Battery Technology: New Dual-Carbon Battery May Solve A Couple Of EV Problems

PJP electric car battery

Some of the most vexing problems associated with EVs regard battery range, charging time, and life-cycle limitations driven by non-standard use. However, at least two of these objections may be resolved, if Japanese-owned and operated Power Japan Plus (PJP) has anything to say about it.

According to the company, PJP has recently perfected a new battery technology named the dual-carbon system. The packaging integrates less expensive carbon anode and cathode components, while allowing charging rates of up to 20 times faster than traditional lithium-ion batteries.

Along with higher cycle rates, the new technology also experiences no thermal change when discharging. This advantage principally offers the complete elimination of external cooling systems that are typically seen as integral to current EV battery power-packs.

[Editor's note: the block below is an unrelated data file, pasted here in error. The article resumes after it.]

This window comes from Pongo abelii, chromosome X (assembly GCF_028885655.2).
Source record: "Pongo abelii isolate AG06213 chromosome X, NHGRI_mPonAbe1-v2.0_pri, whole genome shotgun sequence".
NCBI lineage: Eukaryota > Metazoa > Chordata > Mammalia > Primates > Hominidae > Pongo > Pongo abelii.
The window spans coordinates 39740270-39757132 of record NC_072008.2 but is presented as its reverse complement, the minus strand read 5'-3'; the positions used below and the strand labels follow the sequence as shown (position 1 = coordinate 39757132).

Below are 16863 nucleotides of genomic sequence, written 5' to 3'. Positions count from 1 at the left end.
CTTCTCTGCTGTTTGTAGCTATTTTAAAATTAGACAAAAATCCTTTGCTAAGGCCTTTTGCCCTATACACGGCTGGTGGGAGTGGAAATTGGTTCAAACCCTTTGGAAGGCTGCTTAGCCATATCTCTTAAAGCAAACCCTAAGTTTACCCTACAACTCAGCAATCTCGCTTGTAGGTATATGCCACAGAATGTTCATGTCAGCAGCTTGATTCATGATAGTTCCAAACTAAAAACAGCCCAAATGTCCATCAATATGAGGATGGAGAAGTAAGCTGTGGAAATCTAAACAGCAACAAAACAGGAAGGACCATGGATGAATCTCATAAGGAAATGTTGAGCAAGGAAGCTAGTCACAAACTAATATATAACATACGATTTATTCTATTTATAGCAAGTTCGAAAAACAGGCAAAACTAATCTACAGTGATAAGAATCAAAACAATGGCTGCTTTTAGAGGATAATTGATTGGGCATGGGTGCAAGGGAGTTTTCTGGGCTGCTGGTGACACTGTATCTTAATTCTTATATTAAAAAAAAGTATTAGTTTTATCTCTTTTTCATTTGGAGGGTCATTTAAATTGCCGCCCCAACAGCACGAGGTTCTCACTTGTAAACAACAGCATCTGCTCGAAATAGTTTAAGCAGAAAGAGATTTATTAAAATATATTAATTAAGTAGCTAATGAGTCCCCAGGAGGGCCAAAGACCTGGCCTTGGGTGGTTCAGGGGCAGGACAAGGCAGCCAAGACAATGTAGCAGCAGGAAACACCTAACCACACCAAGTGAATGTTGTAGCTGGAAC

Although the new dual-carbon technology offers similar electrical densities when compared with competing lithium-ion components and, therefore, does not offer any extended-range value, the system does offer faster charging, along with enhanced service-life.

For example, the typical Nissan Leaf currently projects an empty-to-full charge cycle of 4 hours, while the new dual-carbon system will only require 12 minutes. At the same time, PJP’s technology accepts complete ‘0/0’ discharge unlike typical batteries, which utilize electrical ‘governors’ that avoid complete discharge that, in the event, reduces battery life-cycle.

The future of the new system appears to be bright, although the manufacturer suggests that it intends to sell the units in only two direct markets; the satellite communications and medical device segments. Nevertheless, the technology is already compliant with current generations of 18650 cell packaging, so once the system is on the shelf, vehicle manufacturer’s will be able to access and apply the technology for future EV purposes.